FEMA Joins National Institute For Occupational Safety And Health In Study Of Ambulance And Emergency Vehicles Accidents

Washington, D.C. – The Department of Homeland Security’s Federal Emergency Management Agency (FEMA) announced it is joining the National Institute for Occupational Safety and Health (NIOSH) in an ongoing study of ambulance and emergency medical vehicles crash data.

“With vehicle crashes the second leading cause of firefighter fatalities, our work with NIOSH is important in order to enhance the safety of firefighters and emergency responders and to prevent these heart-breaking line of duty deaths,” said Michael D. Brown, Under Secretary of Homeland Security for Emergency Preparedness and Response. “Secretary Ridge and U.S. Fire Administrator Paulison join me in support for this study, with the hopes of ensuring firefighters go home to their families after each event.”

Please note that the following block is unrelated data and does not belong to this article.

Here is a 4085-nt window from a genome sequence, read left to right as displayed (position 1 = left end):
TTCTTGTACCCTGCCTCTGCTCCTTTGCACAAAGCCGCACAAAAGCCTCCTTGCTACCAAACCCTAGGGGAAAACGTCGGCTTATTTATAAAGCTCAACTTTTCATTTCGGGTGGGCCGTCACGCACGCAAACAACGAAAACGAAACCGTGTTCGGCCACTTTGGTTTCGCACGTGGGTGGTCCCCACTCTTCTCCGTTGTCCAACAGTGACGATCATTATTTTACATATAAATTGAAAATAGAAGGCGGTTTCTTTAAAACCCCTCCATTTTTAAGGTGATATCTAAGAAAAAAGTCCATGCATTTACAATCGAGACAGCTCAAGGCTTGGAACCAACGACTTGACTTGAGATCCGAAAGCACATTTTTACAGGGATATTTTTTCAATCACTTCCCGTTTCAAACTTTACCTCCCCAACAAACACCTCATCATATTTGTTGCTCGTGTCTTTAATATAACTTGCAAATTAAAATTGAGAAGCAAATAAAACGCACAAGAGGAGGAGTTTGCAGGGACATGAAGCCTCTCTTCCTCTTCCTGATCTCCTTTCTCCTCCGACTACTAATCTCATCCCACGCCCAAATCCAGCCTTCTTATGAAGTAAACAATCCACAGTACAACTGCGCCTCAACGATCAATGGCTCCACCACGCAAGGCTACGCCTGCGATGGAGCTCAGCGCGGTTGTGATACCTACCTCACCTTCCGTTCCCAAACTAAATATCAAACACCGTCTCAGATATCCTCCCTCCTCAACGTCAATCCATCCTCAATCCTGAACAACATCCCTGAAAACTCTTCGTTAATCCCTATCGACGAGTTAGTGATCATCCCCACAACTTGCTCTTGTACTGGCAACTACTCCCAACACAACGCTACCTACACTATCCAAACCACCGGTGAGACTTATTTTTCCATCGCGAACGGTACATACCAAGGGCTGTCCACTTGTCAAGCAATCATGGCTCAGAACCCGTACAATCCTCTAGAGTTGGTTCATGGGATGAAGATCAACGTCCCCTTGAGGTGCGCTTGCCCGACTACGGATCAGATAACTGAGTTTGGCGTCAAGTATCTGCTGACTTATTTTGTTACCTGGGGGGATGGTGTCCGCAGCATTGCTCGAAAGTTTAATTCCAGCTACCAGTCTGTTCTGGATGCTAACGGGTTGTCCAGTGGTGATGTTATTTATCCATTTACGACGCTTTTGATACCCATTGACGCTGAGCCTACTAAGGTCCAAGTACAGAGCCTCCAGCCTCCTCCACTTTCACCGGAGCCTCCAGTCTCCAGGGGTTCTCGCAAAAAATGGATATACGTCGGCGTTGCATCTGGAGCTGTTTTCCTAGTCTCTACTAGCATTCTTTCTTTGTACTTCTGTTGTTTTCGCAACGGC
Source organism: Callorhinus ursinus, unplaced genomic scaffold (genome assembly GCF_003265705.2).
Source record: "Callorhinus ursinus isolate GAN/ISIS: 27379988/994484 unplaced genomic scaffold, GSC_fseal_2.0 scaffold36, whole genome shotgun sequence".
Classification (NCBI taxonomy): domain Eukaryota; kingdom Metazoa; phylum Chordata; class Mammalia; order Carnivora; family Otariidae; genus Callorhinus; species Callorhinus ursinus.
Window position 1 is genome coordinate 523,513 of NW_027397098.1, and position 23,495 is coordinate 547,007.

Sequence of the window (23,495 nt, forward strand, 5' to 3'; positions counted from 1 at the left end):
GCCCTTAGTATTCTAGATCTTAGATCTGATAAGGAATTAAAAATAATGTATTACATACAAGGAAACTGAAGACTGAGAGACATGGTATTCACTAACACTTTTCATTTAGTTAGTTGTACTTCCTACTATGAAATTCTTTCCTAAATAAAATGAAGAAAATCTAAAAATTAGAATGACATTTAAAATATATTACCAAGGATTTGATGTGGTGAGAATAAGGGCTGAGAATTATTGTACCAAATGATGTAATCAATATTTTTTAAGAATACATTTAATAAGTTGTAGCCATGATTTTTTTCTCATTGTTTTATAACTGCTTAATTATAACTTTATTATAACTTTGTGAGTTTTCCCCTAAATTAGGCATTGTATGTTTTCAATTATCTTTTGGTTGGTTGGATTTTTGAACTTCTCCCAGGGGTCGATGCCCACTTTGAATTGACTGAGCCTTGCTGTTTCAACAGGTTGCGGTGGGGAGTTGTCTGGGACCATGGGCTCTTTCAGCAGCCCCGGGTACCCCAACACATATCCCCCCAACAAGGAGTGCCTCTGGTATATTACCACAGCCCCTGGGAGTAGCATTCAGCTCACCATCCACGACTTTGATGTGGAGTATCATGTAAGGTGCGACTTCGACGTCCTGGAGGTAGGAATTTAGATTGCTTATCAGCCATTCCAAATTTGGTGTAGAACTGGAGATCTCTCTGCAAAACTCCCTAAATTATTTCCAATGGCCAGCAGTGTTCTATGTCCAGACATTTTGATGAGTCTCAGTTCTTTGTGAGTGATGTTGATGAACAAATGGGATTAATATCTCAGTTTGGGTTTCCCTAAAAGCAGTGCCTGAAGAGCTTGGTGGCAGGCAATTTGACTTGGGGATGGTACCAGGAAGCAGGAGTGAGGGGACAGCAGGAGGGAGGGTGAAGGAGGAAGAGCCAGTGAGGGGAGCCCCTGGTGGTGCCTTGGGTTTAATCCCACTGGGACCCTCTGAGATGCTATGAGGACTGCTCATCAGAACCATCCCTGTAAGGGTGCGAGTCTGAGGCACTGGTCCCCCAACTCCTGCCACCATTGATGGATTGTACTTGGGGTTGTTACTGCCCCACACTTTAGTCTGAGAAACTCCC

The NIOSH Evaluation of Emergency Services Vehicle Occupant Safety Project involves the review of data on ambulance crash statistics, hazard identification and task analysis, determination of appropriate crash testing methodologies, development of occupant restraint systems and modeling of ambulance crash scenarios. NIOSH expects to complete the analysis by the fall of 2004.

“This innovative partnership bolsters our efforts to protect the health and safety of firefighters and emergency responders,” said NIOSH Director John Howard, M.D. “This project reflects NIOSH’s commitment to enhance occupational safety through research and outreach.”

More information about this research initiative as well as other emergency vehicle projects can be found at: http://www.usfa.fema.gov/inside-usfa/research/vehicle.shtm.

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